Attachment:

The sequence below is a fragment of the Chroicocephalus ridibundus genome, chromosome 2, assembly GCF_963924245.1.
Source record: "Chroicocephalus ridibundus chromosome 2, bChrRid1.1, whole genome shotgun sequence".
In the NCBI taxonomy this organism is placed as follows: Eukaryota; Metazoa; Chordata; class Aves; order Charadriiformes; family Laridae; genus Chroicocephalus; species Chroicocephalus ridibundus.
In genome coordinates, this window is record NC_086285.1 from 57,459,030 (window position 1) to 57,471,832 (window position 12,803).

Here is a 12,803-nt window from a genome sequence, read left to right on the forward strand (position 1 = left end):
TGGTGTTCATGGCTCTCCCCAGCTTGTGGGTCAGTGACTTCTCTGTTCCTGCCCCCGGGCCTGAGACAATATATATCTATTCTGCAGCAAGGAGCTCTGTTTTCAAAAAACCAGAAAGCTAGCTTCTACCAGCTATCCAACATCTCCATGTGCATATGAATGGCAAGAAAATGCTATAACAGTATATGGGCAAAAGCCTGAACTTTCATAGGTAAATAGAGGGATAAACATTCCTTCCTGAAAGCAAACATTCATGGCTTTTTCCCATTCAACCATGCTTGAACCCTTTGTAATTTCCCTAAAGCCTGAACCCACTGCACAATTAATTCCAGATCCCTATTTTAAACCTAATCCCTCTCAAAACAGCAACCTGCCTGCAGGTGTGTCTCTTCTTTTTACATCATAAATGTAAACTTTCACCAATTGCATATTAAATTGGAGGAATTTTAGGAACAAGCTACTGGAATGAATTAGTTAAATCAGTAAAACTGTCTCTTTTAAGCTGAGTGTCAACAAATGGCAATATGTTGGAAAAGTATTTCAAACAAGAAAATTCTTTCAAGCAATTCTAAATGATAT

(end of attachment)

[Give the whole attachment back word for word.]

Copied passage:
The sequence below is a fragment of the Chroicocephalus ridibundus genome, chromosome 2, assembly GCF_963924245.1.
Source record: "Chroicocephalus ridibundus chromosome 2, bChrRid1.1, whole genome shotgun sequence".
In the NCBI taxonomy this organism is placed as follows: Eukaryota; Metazoa; Chordata; class Aves; order Charadriiformes; family Laridae; genus Chroicocephalus; species Chroicocephalus ridibundus.
In genome coordinates, this window is record NC_086285.1 from 57,459,030 (window position 1) to 57,471,832 (window position 12,803).

Here is a 12,803-nt window from a genome sequence, read left to right on the forward strand (position 1 = left end):
TGGTGTTCATGGCTCTCCCCAGCTTGTGGGTCAGTGACTTCTCTGTTCCTGCCCCCGGGCCTGAGACAATATATATCTATTCTGCAGCAAGGAGCTCTGTTTTCAAAAAACCAGAAAGCTAGCTTCTACCAGCTATCCAACATCTCCATGTGCATATGAATGGCAAGAAAATGCTATAACAGTATATGGGCAAAAGCCTGAACTTTCATAGGTAAATAGAGGGATAAACATTCCTTCCTGAAAGCAAACATTCATGGCTTTTTCCCATTCAACCATGCTTGAACCCTTTGTAATTTCCCTAAAGCCTGAACCCACTGCACAATTAATTCCAGATCCCTATTTTAAACCTAATCCCTCTCAAAACAGCAACCTGCCTGCAGGTGTGTCTCTTCTTTTTACATCATAAATGTAAACTTTCACCAATTGCATATTAAATTGGAGGAATTTTAGGAACAAGCTACTGGAATGAATTAGTTAAATCAGTAAAACTGTCTCTTTTAAGCTGAGTGTCAACAAATGGCAATATGTTGGAAAAGTATTTCAAACAAGAAAATTCTTTCAAGCAATTCTAAATGATAT